Plasticity and shifts in scale, are key elements for the material exchanges in the environment produced by Altunbozar. The body and its limits (of representation and interaction) are not bound to the individual fleshy self but articulate a body that is in its circulation and assembly with others in different shapes and directions. So we are compelled to push this slipperiness into different scales of sociality, where being and being-in-one-another become a politics of lusting for togetherness beyond measure.
Across the room from Limits, Carnal Instincts is a urinal divider made of soap with an inner, supporting structure of carbon steel wire in the shape of a dog’s leg. In his exhibition text, Altunbozar mentions the urine marking tactic used by small domestic dogs pissing higher as an action to exaggerate their social standing in order to deceive potential mates and competitors. The presence and emphasis on strategies of deception by other species makes evident the normalization of camouflage for the preservation of queer life, but also and more importantly the claim to build a queer understanding of cunning as a necessary tactic for radical politics.
Hostings, is a pair of soap holder sculptures also made of soap, standing subtly next to the kitchen space of the apartment. Blending into the domestic space, the sculptures hold respectively two razor blades and a golden necklace, suggesting the code of a risky, nostalgic presence, or memory, of a stranger, a lover, in the shower. The use of scented soap for Carnal Instincts and Hostings is not gratuitous. Such material quality performs as a demand for technologies of care to be central to the public realm, not as a commodity but as a fundamental quality in the domain of the commons. In these precise material operations, the artist invites us to reclaim the right for pleasure not as a marking of privilege but as the cornerstone for a promiscuous society to come.
The image of promiscuity becomes a locus for notions of preservation and endurance articulated in Chest, a gorgeous still life with seasonal flowers resting in glass and metal pitchers and feeding on Gatorade inside an open fridge. Aside from the orgiastic reference signaled by the energy drink, the piece asserts in pleasure a mode of a seasonal becoming of the self. Sexuality as spring as revolution (although, again, our metaphors should also be refreshed). In the rhythms of sexuality and its modalities of perpetuation, we find the possibility that, in the production of pleasure, a kind of affiliation without filiation emerges as a generative arena for a new form of ethics.
We close the door of the apartment to leave, and we find in it the final — or initial — piece of the show (the order is irrelevant at this and any point). Intrusion is the key to the apartment, stuck in the door handle, tied by a three-meter-long keychain to a pendant with two silver shells that rest around the corner of the corridor that led us to the space. This gesture of territorial marking signals the artist’s tactics of inter-species learning and adaptation through a keen understanding of the history of ornamentation, precisely as an artifact of territoriality, a subtle excess of presence. In the stretching of the keychain, the invitation is not about entering a domestic queer space but rather of queering the very idea of domesticity. The affective-perceptual trick between the distance and proximity of the experience awaiting inside this new kind of interiority reveals that the access to such space relies on a wide array of points of convergence and departure that are completely autonomous from our subjectivities. Every time we open this door, the outside we encounter will be entirely different.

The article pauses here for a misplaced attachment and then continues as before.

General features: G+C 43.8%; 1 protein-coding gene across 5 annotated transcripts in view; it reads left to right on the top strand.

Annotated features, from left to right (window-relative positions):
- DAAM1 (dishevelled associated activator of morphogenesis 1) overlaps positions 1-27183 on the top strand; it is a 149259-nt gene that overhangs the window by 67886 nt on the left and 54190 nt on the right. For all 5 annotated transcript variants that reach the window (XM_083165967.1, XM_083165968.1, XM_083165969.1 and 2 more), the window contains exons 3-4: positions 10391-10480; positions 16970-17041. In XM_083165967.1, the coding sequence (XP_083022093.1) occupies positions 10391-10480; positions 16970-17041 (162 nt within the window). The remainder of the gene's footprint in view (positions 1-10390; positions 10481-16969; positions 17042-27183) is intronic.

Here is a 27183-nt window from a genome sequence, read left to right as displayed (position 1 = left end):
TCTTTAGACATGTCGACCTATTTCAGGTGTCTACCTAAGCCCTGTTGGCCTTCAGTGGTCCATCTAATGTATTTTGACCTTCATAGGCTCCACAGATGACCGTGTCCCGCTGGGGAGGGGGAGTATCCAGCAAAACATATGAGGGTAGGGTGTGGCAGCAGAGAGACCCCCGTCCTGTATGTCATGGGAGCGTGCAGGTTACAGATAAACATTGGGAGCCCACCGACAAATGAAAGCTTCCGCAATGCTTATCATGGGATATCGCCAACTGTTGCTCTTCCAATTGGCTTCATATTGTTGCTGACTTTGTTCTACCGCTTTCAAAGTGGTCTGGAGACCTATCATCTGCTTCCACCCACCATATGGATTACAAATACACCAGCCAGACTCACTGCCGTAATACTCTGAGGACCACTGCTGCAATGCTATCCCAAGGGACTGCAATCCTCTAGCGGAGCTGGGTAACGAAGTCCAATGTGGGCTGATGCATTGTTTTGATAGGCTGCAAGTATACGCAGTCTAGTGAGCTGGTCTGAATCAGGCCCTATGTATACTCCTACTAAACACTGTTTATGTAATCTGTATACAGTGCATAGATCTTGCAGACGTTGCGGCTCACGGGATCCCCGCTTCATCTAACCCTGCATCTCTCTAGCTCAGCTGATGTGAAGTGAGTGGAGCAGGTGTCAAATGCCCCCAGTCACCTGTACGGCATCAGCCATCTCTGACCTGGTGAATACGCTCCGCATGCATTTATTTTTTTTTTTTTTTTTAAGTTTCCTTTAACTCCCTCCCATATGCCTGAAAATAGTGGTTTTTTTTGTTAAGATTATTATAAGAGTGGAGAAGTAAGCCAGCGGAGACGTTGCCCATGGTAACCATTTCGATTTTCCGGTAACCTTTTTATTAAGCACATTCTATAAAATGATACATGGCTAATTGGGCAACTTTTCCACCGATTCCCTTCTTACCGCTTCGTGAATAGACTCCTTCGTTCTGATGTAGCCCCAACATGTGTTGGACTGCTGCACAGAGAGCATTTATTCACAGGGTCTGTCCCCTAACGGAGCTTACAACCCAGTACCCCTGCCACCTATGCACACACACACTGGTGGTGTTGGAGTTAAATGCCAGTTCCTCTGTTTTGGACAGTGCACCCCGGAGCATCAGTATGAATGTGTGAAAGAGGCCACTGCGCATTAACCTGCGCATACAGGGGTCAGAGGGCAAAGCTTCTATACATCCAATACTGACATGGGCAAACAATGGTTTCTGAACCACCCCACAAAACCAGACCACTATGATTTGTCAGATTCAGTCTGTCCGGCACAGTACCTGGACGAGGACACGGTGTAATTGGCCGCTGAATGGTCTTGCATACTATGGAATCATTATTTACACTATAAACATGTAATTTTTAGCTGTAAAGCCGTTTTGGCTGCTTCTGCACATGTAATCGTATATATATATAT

Faysal Altunbozar (b. 1993, Istanbul) is an interdisciplinary artist who employs objects, texts, and installations to generate disorienting moments that play with the overarching power structures imposed upon us. An MFA recipient from the School of the Art Institute of Chicago, his work has been exhibited in Turkey, Italy, the Netherlands, and the United States. Faysal’s work is focused on how objects and spaces construct, manipulate and orient our desires and identities. His recent solo and duo exhibitions were presented at Prairie, Space P11, and Amazigh Contemporary. He is the recipient of the John W. Kurtich Travel Fellowship, Shapiro Center Graduate Research Fellowship Award, and New Artist Society Scholarship. www.faysalaltunbozar.com
Alberto Ortega is a Mexican artist and architectural designer based in Chicago, IL, and Pachuca, Mexico. His work uses architectural design, writing, video, public programs, and performance to address histories of social struggles, racialization, and class dynamics in the Americas. He has been a grantee of the New Artists Society of the School of the Art Institute of Chicago, the Jumex Foundation for Contemporary Art, the John W. Kurtich Foundation, and the Andrew W. Mellon Foundation (Fellow, Anti Racism and Global Architecture History). He is a member of the Global Architecture History Teaching Collaborative of the Department of Architecture at MIT. His work has been shown at the 16th Venice Architecture Biennale, the Chicago Design Museum, Extase, SITE Galleries, Space p11, and the Centro de Arte y Filosofia, among other venues. https://aestheticpromiscuity.com